SLEEP NEEDS THROUGHOUT LIFE
The National Sleep Foundation recommends the following amounts of sleep for infants, children, teens, and adults.
need (for more on the many cultural factors that promote sleep deprivation in teens, see Chapter 5). Even when we do drag ourselves away from our computers, TVs, and iPods, we often sabotage ourselves with worries and stress that interrupt and/or shorten our nights. Sleep—as it’s meant to be—is a dynamic process composed of five separate stages, each of which is physiologically different and fulfills different body and brain requirements. We need to cycle through all the stages in an orderly sequence during the night and spend adequate time in each, with as few interruptions as possible, in order to reap their full benefits.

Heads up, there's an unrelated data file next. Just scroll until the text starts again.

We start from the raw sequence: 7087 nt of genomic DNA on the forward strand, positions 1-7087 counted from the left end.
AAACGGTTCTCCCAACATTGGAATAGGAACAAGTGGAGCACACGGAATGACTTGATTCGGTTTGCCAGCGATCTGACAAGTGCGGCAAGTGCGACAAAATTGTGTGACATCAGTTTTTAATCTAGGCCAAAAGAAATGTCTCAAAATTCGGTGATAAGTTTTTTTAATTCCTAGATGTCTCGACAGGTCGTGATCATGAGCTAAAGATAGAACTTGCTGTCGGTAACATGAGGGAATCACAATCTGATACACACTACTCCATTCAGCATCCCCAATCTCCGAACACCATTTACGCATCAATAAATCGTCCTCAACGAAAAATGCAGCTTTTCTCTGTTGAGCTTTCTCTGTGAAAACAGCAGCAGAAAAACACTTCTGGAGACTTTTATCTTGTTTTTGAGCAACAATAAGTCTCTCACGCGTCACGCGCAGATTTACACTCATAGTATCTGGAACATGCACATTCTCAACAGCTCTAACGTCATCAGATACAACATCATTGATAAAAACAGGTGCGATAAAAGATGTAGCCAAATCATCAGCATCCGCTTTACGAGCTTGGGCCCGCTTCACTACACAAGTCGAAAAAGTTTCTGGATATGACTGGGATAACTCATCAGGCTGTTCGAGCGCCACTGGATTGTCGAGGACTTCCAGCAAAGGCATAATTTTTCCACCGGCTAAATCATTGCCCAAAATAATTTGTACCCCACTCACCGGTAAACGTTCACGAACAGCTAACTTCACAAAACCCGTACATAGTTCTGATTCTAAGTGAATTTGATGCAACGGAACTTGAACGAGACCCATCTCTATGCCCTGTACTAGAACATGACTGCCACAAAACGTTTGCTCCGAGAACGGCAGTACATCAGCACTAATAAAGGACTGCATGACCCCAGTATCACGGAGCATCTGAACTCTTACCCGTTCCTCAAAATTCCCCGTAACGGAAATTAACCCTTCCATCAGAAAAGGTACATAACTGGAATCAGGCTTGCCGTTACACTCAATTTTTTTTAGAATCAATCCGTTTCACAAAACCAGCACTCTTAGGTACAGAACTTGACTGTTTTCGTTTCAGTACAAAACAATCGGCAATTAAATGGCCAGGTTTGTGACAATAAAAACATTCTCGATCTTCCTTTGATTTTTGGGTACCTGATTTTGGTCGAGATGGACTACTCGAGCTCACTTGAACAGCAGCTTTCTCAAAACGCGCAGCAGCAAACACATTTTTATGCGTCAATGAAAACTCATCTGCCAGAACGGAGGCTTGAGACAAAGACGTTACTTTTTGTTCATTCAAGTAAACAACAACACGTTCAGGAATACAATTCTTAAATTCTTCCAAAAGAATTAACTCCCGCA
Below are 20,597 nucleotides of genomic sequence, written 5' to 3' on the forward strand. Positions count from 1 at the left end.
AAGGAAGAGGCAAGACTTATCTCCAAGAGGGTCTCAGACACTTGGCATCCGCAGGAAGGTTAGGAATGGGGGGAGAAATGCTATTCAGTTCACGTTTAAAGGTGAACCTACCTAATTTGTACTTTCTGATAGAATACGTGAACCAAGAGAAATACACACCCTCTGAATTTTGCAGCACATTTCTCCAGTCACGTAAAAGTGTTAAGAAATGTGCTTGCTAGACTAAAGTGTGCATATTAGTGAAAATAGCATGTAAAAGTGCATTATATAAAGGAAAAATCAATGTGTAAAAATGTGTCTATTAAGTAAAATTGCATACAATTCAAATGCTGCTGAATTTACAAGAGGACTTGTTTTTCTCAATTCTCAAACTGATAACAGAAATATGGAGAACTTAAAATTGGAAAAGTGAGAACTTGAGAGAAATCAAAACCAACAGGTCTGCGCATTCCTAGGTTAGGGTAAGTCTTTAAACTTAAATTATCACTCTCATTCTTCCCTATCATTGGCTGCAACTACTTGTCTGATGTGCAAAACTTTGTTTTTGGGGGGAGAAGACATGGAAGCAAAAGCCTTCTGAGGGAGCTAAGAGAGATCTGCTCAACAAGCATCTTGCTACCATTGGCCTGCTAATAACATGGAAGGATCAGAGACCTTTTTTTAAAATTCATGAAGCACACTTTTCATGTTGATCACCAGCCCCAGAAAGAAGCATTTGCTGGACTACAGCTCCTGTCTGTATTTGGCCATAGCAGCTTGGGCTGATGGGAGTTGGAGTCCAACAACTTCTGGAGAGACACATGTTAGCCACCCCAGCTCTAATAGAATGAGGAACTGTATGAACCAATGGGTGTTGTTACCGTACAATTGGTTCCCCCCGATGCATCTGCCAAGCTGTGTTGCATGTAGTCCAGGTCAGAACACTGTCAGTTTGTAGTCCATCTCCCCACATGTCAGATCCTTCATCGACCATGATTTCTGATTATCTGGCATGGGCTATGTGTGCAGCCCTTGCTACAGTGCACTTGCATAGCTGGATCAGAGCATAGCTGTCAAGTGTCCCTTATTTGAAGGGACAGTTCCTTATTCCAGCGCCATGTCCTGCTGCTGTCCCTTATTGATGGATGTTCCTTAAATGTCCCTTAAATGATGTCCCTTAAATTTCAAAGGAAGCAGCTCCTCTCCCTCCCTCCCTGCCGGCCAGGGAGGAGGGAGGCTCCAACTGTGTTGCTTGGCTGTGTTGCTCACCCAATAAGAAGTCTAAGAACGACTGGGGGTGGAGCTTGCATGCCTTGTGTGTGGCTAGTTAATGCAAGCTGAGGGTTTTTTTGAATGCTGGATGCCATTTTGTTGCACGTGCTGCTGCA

As I discussed in Chapter 1, sleep-wake homeostasis and the circadian rhythm drive the need for and the timing of sleep. When the hormone melatonin is first secreted in the late afternoon, it signals the brain to begin the process that leads to sleep hours later.
Animals, like people, have different sleep requirements. Giraffes sleep only two hours a night, whereas bats sleep 20. Cats are one of the few animals that don’t group most of their sleep time into one long nighttime session, preferring to sleep for fairly even chunks of time throughout the day—cat naps!